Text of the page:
In the last years, deep learning methods and particularly Convolutional Neural Networks (CNNs) have exhibited excellent accuracies in many image and pattern classification problems, among others. To get quality data is the foundation for god data analytics in general, and it is also very important for getting a good deep learning model. Quality data requires a deep data preprocessing analysis to adapt the data to fulfill the input demands of each learning algorithm. Data preprocessing is an essential part of any data mining process. In some cases, it focuses on correcting the deficiencies that may damage the learning process, such as omissions, noise and outliers, among others. In contrast to the classical classification models, the high abstraction capacity of CNNs allows them to work on the original high dimensional space, which reduces the need for manually preparing the input. However, a suitable preprocessing is still important to improve the quality of the result. One of the most used preprocessing techniques with CNNs is data augmentation for small image datasets, which increases the volume of the training dataset by applying several transformations to the original input, decreasing the of the training to noise and overfitting. In this talk we present the connection between deep learning and data preprocessing throughout all families of methods used to improve the deep learning capabilities, including a short overview of the state-of-the-art and some applications.

Eleni I. Vlahogianni

Assistant Professor, National Technical University of Athens, Greece


Eleni I. Vlahogianni is an Assistant Professor at the Department of Transportation Planning and Engineering of the National Technical University of Athens. She hold a diploma in Civil Engineering and a Ph.D. from the National Technical University of Athens, Greece (NTUA) (specializing in Traffic Operations). She was a Visiting Scholar at the Institute of Transportation Studies of the University of California, Berkeley (US) working on the development of an Arterial Performance Measure System (APeMS). Her primary research field is traffic flow analysis, modeling and forecasting. Other research fields include mobility modeling, driving analytics, ICT applications to transportation, Intelligent Transportation Systems, traffic management, advanced technologies for monitoring transportation infrastructures. She has a strong algorithmic background, which includes nonlinear dynamics, applied statistical modeling, data mining and machine learning techniques and computational intelligence. Her professional and research experience includes projects and consultancies, in a national and European level focusing on urban mobility and traffic flow management, public transport and traffic safety. Moreover, she is an author of more than 50 articles in international peer reviewed journals and more than 60 publications in international conference proceedings with over 2000 citations. She serves as Reviewer in 58 journals including Chaos, Solitons & Fractals, Physica D, European Physical Journal, Transportation Research Part Α, Β and C, ΙΕΕΕ Transactions οn Intelligent Transport Systems, Physica A: Statistical Mechanics and its Applications, ASCE Journal of Transportation Systems. She is Associate Editor of the Transportation Research Part C: Emerging Technologies and the International Journal of Transportation Science and Technology. She serves as a Member of the International Committee on Artificial Intelligence and Advanced Computing Applications of the Transportation Research Board.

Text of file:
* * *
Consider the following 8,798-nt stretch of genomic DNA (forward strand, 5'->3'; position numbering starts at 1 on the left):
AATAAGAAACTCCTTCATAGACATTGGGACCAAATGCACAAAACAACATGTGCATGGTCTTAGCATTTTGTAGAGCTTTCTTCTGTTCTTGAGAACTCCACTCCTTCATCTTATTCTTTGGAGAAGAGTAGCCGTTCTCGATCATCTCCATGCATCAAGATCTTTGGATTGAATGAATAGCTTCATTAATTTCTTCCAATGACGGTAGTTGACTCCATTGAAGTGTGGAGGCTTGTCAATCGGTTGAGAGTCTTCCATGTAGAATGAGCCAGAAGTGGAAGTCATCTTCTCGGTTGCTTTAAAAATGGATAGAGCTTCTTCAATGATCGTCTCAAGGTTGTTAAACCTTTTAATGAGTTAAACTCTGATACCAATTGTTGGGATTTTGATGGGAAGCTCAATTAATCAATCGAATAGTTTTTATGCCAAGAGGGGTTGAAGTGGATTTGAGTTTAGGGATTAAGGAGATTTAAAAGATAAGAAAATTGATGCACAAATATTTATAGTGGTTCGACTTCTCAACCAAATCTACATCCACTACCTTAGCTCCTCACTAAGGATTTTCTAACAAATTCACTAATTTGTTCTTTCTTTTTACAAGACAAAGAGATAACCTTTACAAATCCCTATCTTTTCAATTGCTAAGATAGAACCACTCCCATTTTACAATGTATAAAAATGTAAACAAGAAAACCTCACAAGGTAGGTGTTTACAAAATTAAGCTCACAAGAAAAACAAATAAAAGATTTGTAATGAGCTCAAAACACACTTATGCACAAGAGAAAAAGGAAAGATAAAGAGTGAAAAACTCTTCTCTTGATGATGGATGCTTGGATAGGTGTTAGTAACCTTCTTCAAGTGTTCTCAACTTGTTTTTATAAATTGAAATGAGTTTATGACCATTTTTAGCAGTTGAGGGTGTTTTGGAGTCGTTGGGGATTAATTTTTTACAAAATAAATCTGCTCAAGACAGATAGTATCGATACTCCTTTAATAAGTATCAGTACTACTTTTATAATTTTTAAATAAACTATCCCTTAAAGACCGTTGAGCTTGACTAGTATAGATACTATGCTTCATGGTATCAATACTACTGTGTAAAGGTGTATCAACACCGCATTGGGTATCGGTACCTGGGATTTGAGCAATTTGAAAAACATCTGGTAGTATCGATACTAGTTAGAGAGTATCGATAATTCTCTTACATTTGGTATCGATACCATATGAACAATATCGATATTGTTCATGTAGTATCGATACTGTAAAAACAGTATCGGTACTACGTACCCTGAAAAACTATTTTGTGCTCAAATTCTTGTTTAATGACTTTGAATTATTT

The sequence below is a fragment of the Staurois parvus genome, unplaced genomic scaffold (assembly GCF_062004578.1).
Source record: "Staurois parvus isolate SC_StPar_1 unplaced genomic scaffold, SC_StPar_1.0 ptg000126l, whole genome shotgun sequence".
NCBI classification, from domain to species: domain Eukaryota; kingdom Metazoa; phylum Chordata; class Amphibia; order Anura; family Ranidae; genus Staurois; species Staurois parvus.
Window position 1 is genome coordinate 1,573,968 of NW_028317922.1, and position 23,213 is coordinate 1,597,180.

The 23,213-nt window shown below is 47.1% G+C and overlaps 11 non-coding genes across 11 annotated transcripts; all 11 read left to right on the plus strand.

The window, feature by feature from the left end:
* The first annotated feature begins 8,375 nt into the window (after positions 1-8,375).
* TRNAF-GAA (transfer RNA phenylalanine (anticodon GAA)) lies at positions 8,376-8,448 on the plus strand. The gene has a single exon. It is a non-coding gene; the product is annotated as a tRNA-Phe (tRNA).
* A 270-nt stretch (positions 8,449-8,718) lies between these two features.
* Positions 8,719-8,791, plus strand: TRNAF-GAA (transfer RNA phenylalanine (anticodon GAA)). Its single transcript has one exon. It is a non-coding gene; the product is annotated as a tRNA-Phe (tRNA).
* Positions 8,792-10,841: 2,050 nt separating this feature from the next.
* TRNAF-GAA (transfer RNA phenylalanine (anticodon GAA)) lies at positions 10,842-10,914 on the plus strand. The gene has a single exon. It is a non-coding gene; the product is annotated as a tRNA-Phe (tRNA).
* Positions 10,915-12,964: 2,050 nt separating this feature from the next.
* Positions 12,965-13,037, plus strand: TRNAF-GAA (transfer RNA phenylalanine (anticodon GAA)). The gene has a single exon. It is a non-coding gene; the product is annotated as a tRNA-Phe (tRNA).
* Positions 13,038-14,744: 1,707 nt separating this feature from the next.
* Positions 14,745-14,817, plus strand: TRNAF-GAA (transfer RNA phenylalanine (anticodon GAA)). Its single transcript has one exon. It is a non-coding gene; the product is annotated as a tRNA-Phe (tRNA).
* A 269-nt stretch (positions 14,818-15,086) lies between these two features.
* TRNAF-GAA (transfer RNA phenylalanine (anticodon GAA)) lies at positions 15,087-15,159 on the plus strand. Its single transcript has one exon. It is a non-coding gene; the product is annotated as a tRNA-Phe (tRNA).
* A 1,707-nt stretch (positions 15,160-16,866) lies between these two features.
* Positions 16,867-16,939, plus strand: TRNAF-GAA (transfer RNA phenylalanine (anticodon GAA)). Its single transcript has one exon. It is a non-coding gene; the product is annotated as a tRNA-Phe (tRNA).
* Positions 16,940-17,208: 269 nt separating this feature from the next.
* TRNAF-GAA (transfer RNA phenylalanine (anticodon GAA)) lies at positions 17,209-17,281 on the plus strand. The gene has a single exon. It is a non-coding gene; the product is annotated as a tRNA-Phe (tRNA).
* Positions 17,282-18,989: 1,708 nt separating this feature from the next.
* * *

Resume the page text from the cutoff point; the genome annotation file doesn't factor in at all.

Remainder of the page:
Title: When Data Science meets Transportation


With the overwhelming amount of data being gathered worldwide, the transportation sector is faced with several modeling challenges. New modeling paradigms based on Data Science that take advantage of the advent of large datasets have been systematically proposed and most times implemented. This talk attempts to present the major challenges and opportunities stemming from data science applications for personalized policy making and network level operations management through the analysis of two case studies: smartphone driving analytics and short term macroscopic traffic forecasting.

Albert Bifet

Full Professor, Telecom ParisTech, France


Albert Bifet is Full Professor at Telecom ParisTech, Head of the Data, Intelligence and Graphs (DIG) Group, and Honorary Research Associate at the WEKA Machine Learning Group at University of Waikato. Previously he worked at Huawei Noah's Ark Lab in Hong Kong, Yahoo Labs in Barcelona, University of Waikato and UPC BarcelonaTech. He is the co-author of a book on Machine Learning from Data Streams. He is one of the leaders of MOA and Apache SAMOA software environments for implementing algorithms and running experiments for online learning from evolving data streams. He was serving as Co-Chair of the Industrial track of IEEE MDM 2016, ECML PKDD 2015, and as Co-Chair of BigMine (2017-2012), and ACM SAC Data Streams Track (2018-2012).

Title: Massive Online Analytics for the Internet of Things


Big Data and the Internet of Things (IoT) have the potential to fundamentally shift the way we interact with our surroundings. The challenge of deriving insights from the Internet of Things (IoT) has been recognized as one of the most exciting and key opportunities for both academia and industry. Advanced analysis of big data streams from sensors and devices is bound to become a key area of data mining research as the number of applications requiring such processing increases. Dealing with the evolution over time of such data streams, i.e., with concepts that drift or change completely, is one of the core issues in stream mining. In this talk, I will present an overview of data stream mining, and I will introduce some popular open source tools for data stream mining.